All this achievement requires is a single Tooth Pick. These novelty items can be found in the Treat Bags you get from Trick or Treating at any World of Warcraft innkeeper once per hour. You can also find them in the Crudely Wrapped Gift you can loot once per day from the Large Jack-o'-Lantern left behind after thwarting the Headless Horseman's attacks on Goldshire, Azure Watch, Kharanos, Brill, Razor Hill, or Silvermoon City.

Tooth Picks are rather uncommon in both Treat Bags and Crudely Wrapped Gifts, so you will want to maximize your potential finds to complete this achievement. This requires completing the dailies each day and Trick or Treating as many times as you can. If you are diligent in doing your hourly Trick or Treat, you will almost certainly complete this achievement in time.

G.N.E.R.D. Rage

The G.N.E.R.D. buff referred to in the achievement is gained by eating G.N.E.R.D.S. candy. This candy is one of four different pieces of candy which can be found in the Handful of Candy rewarded whenever you complete the quest at the Buckets of Candy found in World of Warcraft's many inns. Each Handful of Candy can contain multiple G.N.E.R.D.S., making obtaining a supply for this achievement incredibly easy.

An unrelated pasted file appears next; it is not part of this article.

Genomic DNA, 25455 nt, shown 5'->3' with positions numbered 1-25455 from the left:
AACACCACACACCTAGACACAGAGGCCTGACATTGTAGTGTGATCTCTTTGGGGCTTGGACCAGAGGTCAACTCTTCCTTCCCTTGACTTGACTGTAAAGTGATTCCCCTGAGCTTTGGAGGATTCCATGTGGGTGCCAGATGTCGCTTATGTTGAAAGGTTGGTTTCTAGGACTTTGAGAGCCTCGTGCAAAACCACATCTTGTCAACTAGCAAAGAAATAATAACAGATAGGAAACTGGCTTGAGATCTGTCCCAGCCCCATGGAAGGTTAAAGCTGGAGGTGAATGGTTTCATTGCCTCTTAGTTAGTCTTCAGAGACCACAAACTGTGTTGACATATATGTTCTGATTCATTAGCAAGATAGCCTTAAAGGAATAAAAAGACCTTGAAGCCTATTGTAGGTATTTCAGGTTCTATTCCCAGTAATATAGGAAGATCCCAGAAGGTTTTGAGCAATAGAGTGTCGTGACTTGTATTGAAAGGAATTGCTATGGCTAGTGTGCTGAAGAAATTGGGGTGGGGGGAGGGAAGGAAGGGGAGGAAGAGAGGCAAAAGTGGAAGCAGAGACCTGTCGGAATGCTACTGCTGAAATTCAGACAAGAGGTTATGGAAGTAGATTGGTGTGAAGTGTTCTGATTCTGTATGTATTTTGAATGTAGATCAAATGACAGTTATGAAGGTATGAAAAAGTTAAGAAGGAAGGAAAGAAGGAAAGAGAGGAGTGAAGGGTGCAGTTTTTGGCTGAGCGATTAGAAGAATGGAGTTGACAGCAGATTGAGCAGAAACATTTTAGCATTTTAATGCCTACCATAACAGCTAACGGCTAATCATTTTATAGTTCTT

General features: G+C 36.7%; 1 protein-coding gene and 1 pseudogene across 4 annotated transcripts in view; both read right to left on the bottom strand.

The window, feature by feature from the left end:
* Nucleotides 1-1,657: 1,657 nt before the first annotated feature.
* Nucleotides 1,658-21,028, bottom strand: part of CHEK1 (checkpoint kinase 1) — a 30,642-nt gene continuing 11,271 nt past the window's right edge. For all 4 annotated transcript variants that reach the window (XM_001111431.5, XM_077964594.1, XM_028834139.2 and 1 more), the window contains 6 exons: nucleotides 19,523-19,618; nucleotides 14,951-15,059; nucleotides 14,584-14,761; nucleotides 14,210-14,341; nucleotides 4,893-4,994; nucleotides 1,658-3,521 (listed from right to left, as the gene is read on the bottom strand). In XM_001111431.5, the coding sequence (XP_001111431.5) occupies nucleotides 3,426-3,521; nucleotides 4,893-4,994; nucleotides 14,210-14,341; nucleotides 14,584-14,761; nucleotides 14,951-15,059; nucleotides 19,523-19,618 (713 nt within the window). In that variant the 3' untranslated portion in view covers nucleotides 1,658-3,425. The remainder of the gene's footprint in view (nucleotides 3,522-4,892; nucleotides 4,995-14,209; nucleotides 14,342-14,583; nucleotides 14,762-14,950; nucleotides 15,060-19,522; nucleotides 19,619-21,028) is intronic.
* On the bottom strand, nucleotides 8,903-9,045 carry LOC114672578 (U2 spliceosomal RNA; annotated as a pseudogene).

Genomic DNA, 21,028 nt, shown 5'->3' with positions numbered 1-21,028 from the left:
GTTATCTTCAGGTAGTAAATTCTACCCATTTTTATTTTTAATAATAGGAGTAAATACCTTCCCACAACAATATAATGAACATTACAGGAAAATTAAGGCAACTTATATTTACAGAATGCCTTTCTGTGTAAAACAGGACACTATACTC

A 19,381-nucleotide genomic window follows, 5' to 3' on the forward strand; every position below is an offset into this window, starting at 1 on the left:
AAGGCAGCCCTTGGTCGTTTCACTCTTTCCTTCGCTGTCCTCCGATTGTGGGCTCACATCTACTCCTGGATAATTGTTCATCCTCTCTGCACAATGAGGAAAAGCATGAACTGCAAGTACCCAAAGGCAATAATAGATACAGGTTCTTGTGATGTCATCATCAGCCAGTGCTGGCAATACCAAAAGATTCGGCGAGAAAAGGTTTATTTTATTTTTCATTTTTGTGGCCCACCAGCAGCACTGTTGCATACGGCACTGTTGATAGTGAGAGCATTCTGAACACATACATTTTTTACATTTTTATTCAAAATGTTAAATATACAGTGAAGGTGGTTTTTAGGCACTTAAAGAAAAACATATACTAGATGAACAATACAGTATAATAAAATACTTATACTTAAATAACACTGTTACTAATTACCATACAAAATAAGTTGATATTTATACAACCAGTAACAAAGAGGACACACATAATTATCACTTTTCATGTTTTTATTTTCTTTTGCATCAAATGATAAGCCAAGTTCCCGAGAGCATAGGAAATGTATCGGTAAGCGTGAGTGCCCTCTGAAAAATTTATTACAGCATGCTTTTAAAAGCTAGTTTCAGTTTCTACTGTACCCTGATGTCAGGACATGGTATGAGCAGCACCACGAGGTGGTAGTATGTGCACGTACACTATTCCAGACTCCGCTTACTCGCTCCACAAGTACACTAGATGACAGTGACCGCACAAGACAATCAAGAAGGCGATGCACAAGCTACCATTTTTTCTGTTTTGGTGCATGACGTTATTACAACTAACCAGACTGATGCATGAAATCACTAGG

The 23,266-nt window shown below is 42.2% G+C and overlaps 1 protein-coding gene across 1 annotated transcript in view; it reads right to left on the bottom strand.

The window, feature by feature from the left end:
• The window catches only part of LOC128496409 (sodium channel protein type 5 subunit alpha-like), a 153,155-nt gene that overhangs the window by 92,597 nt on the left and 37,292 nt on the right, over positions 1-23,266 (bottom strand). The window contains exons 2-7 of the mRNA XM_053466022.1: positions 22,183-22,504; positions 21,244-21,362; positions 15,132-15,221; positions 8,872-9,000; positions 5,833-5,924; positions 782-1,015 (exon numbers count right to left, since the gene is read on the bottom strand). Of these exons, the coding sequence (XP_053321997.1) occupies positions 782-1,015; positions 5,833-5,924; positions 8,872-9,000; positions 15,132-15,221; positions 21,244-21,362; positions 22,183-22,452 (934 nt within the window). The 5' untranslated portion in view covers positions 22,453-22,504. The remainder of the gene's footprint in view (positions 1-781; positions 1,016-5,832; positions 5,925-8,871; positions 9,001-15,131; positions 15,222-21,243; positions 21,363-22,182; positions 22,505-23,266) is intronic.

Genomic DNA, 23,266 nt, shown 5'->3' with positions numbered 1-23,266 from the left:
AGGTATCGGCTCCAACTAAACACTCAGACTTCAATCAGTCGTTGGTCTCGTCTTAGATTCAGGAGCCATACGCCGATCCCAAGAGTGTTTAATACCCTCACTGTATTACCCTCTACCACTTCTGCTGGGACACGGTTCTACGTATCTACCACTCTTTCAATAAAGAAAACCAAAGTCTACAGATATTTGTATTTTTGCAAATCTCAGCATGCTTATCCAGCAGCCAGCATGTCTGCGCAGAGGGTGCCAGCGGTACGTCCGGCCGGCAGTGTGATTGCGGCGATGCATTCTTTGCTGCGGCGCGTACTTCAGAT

As for getting your honorable kills, simply make your way into Alterac Valley or any other Battle Ground. Keep popping G.N.E.R.D.S. whenever you resurrect and try to stay near the action. The achievement requires honorable kills, not killing blows, so you should be able to wrack up 50 in no time.

The Masquerade

Of all the Hallow's End achievements, this one will likely take the most work. The wands needed to cause the achievement's transformations can be found in both Treat Bags and Crudely Wrapped Gifts. Unfortunately, they cannot be used on yourself and can only be used to transform party members. As a result, you will need to rely entirely on other players to secure the transformations you need.